Storing music on HDD or SDD?

I want to switch to NUC, and I know that the SSD drive is used by Roon OS and database and it should not be used for storing music. That’s why I plan to add SATA drive for an internal storage for storing music. I see that the drive can be either SSD or HDD. The benefit of SSD is that it is faster, but they usually come in smaller sizes, whereas HDD is slower but comes in much larger sizes. I was wondering whether there are any performance drawbacks of storing the music on a HDD as opposed to a SSD?

There are no performance drawbacks of storing music on a HDD, the only thing is that a HDD ‘can’ be heard, whilst an SSD is completely silent.
Capacity should not really be a problem for SSD - up to 8TB now - but of course for ‘a’ price.

If you do not mind the possible noises of the HDD, I strongly recommend to go for that.


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Other advantages of SSDs is more robustness and faster Backup/Restore. Also syncing with other sources like iTunes/Music-App is much faster with a SSD.

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I run with a USB attached HDD and have no issues.

Reliability is more important than speed. Roon needs that drive to be fast only for the initial indexing and scan but once that is done it’s plucking music files at rates that are a fraction of even the most modest budget HDD. You really don’t need speed for reading the music files unless, maybe, you’re pre-upsampling to like DSD1024 or something non-standard.

So, my vote, go big and don’t worry about running out of space when loading all those sweet sweet tunes.


I would add that most HDD for customers have a lifespan from 5 to 10 years and humidity or temperature variation could affect it even if you don’t use the disk regulary. Around 20 % of HDDs will give up in the first 4 years. So it’s a good idea to buy two disks and make regular backups. That’s also a good idea for SSDs, but failures are less common. There’s no mechanic that can fail.

HDDs have a significant price advantage if you are getting any kind of size.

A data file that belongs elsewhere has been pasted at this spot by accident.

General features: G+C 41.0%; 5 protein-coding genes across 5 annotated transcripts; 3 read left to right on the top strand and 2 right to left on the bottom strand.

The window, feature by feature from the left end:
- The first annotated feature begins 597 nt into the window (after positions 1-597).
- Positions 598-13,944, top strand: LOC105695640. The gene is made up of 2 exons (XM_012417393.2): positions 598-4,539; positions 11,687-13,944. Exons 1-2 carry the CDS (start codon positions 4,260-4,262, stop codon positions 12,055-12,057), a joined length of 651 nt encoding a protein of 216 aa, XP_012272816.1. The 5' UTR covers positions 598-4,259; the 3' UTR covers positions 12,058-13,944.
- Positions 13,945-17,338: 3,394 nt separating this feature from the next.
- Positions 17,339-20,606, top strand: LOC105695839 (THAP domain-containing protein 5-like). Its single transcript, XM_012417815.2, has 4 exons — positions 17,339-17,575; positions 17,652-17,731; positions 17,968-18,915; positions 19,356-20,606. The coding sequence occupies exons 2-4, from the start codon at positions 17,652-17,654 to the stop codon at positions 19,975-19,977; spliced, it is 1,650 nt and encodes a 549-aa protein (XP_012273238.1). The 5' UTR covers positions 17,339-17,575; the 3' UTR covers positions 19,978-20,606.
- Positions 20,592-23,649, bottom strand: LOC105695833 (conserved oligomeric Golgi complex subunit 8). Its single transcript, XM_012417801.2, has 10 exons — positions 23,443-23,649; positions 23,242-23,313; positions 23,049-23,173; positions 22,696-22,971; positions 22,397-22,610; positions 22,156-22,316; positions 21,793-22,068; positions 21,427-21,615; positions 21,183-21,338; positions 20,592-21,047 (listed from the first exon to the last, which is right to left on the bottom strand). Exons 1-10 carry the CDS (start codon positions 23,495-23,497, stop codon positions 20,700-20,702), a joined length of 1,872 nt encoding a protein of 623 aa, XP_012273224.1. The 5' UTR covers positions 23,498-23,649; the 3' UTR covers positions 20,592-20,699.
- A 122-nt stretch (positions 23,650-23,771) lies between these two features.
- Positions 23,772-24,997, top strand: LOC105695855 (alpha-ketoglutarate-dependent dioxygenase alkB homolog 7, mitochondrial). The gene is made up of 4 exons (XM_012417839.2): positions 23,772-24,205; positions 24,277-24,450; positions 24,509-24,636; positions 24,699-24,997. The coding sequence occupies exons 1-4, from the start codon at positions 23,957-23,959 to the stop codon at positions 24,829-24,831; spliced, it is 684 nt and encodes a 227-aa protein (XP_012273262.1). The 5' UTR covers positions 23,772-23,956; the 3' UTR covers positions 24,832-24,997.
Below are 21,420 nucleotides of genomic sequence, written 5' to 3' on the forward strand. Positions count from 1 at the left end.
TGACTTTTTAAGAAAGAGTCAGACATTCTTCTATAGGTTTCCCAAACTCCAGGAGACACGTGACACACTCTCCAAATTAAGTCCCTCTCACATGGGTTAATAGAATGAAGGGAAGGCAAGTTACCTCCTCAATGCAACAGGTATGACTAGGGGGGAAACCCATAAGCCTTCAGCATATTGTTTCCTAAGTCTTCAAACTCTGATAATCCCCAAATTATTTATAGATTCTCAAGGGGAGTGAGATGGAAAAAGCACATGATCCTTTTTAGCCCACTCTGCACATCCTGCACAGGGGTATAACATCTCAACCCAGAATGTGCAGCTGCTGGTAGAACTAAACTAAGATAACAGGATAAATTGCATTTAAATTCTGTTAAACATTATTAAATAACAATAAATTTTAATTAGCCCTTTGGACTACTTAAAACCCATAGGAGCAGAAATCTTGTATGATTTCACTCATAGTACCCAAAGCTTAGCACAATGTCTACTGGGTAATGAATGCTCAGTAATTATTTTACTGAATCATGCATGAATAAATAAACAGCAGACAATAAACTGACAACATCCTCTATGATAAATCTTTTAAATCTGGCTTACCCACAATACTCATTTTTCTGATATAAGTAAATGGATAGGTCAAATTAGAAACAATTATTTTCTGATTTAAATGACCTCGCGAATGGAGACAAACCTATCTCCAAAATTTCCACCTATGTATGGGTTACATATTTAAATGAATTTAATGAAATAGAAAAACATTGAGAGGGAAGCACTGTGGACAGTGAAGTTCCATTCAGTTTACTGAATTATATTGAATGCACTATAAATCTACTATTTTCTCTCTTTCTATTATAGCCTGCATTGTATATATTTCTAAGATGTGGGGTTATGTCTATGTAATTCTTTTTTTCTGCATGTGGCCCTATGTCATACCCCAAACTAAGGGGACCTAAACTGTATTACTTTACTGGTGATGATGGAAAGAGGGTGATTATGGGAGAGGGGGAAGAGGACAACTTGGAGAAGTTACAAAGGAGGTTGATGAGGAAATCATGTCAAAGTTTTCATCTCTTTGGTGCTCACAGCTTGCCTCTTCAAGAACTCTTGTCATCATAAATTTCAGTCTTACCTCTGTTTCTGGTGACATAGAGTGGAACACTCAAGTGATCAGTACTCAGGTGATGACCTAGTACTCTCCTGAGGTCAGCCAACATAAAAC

Yes, you can hear them a bit if that matters to you.
If your Roon\System disk is SSD, and music storage is on HDD, there isn’t any practical performance advantage to SSD. Their speed isn’t relevant in that scenario.

Really depends on where the NUC is to live , if in your listening room then SSD, if anywhere out of earshot then HDD.

As everyone has said there will be no performance issues . I use a PC with internal 4Tb HDD in another room from where I listen

Bottom line is Financial and Noise. I think these days SSD would be my choice but 4Tb is still quite an investment compared with HDD

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I just moved this week from network HDD to external SSD (Crucial x8) direct to my Mac mini which runs the core; performance wise I saw a HUGE jump in refreshing when importing new music. But experienced NO difference in playback.

As I currently am re-ripping my entire cd collection the SSD is obviously a major speed improvement. My old HDD is now my back up drive for the music, still in the network but not loaded in Roon.

My NUC is in a high case so have an SSD in there. I just use that drive as one of my backup locations though for Roon. The other backup location being on a NAS running a set of HDD.

For my ripped music I have a USB SSD attached to the NUC and Roon points to that for my local library. When I rip CD / download music, I do it to the NAS HDD. I then rsync the NAS HDD to the USB SSD.

When I just had music on the NAS HDD, I found that the drives were spinning too often, creating noise and Roon search was also very slow.

Basically, having the music on an SSD attached to NUC is super fast and totally silent.
SSD is the way to go.

There are no performance drawbacks in storing music on a HDD as opposed to a SSD and playing music from it in Roon.

As @anon90297517 says, a HDD makes a little mechanical noise, a SSD is silent. Depending on where the NUC is situated, the noise can irritate some listeners.